Farzana Marie

Melon Camping

When the watermelon flowers open, farmers know

it’s time to move to the fields, time to sleep close to the fruit,

sweetening in its final umbilical dreams.


The strained backs and aching arms of a day’s harvest

drain into evening stretched in a chaila hut,

rinds gently strewn around a family’s feet.


A jerib of land in Jowzjan might yield five hundred

green and yellow globes, and melon sellers will come north

from Kabul to fill their trucks.


Babur wept in exile at the muskmelon’s memory—

while a poet in Sultan Mahmud’s court sang of its topaz hue,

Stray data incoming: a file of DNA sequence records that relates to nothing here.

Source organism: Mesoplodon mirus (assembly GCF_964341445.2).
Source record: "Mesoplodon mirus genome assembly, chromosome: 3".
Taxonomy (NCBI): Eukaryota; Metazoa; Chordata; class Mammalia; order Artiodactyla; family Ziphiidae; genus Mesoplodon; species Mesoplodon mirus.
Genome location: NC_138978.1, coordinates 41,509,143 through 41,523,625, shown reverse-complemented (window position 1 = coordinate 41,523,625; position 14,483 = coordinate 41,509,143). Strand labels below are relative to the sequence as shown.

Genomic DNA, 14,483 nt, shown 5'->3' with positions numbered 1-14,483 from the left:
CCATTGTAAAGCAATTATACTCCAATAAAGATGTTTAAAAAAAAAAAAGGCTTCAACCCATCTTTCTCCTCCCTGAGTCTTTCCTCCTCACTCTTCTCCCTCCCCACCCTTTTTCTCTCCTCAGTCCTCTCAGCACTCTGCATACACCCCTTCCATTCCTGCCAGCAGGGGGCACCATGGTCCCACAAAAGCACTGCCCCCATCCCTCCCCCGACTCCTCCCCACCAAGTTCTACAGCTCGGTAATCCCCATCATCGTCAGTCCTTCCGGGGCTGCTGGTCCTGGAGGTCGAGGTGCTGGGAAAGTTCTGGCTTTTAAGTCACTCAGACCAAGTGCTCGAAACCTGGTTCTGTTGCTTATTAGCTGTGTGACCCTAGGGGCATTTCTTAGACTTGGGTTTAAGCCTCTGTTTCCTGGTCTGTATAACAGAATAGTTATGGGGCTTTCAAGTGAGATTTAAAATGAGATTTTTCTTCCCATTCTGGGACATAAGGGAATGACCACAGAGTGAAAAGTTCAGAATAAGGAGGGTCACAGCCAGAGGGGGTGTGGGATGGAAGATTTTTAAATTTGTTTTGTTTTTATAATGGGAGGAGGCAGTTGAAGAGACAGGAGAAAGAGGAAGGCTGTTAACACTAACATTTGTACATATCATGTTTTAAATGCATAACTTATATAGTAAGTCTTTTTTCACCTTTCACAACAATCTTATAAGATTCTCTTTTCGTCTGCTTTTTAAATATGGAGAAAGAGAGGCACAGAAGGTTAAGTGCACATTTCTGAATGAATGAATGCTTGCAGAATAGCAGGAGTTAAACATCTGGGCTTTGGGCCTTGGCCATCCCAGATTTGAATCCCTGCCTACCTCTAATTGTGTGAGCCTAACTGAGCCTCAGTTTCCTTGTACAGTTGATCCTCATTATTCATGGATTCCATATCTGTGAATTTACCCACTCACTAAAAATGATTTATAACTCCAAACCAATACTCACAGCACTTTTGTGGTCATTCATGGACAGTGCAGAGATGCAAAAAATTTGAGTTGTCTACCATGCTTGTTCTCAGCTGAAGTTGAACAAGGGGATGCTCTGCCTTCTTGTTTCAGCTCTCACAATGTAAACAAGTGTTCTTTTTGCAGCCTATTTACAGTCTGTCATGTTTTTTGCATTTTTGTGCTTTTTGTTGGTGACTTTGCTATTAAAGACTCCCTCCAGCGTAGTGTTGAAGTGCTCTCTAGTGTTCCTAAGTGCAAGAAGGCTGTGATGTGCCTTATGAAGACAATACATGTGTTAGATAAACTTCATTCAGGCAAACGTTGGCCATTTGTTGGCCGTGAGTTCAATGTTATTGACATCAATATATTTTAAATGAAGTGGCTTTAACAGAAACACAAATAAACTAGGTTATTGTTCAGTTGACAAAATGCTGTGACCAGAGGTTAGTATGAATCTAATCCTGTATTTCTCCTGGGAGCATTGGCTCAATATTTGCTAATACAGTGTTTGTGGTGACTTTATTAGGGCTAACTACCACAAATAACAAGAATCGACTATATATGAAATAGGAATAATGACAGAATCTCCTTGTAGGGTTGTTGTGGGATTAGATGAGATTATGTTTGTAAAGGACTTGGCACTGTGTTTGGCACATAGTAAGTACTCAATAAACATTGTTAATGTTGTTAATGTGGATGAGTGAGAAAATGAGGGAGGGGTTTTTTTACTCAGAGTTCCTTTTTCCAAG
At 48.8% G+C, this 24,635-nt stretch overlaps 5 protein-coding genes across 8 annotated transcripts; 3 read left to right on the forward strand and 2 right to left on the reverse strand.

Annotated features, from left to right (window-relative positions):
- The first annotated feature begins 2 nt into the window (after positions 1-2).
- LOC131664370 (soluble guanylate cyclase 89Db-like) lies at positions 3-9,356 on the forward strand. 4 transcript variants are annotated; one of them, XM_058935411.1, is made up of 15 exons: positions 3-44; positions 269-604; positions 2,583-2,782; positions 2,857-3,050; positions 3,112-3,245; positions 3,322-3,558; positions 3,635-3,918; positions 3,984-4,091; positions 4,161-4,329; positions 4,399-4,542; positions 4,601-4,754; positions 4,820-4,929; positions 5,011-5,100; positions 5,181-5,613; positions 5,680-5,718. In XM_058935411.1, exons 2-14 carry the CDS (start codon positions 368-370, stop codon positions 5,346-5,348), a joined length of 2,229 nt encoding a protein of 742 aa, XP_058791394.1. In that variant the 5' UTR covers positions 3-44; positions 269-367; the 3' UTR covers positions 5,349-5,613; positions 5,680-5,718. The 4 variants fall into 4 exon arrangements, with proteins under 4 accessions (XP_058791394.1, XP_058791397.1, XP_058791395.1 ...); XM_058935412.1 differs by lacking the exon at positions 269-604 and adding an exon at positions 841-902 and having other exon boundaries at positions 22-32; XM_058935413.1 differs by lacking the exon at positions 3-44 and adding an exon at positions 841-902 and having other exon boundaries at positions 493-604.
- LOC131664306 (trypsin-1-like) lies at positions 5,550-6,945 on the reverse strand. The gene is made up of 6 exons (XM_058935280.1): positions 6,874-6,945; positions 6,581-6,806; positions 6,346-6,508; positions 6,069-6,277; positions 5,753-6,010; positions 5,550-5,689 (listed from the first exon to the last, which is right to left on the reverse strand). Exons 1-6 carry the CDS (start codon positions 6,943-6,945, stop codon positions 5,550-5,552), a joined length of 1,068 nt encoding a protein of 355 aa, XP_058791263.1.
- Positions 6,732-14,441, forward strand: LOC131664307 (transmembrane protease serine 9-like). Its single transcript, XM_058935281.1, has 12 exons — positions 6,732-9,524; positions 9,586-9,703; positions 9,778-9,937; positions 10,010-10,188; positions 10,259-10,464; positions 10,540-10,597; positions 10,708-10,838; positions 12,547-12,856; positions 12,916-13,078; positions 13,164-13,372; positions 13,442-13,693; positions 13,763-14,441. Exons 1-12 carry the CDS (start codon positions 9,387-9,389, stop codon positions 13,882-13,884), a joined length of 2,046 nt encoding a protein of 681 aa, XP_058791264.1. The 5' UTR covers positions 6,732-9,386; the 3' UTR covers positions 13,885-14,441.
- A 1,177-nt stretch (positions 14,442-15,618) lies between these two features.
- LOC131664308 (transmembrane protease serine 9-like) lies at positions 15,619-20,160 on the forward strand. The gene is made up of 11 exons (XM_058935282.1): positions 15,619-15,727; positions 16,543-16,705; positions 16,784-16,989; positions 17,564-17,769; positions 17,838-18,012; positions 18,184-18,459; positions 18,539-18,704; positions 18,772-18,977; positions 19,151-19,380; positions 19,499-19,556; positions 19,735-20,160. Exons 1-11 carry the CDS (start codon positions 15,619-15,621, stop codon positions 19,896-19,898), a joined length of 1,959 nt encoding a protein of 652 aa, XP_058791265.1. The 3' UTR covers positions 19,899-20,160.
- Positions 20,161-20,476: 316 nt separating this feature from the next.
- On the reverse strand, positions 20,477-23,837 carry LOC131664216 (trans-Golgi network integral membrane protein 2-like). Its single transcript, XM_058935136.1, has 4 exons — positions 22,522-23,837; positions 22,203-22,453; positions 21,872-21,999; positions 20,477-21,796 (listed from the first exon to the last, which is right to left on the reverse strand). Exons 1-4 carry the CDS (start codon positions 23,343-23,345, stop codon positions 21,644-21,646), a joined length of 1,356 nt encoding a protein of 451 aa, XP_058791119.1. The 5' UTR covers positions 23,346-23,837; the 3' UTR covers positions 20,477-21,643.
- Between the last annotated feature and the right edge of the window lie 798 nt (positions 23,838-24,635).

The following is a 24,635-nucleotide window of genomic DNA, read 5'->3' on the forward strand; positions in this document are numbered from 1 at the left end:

its taste of honey.


And these rows of rounded shells still tell so many stories:

with their veneer of mottled bright mustard, smooth mellow green,

dark skin veined with rivers of light,


shagreen leathery sheathes reciting birth

stories stemming from hard or soft seeds, battle

stories of skirmishes with the Baluchistan melon fly.


The proverb says you can’t hold two watermelons in one hand,

but how many tastes can the tongue’s memory hold? How much space

in a country’s heart for all the colors growing in its fertile ground?

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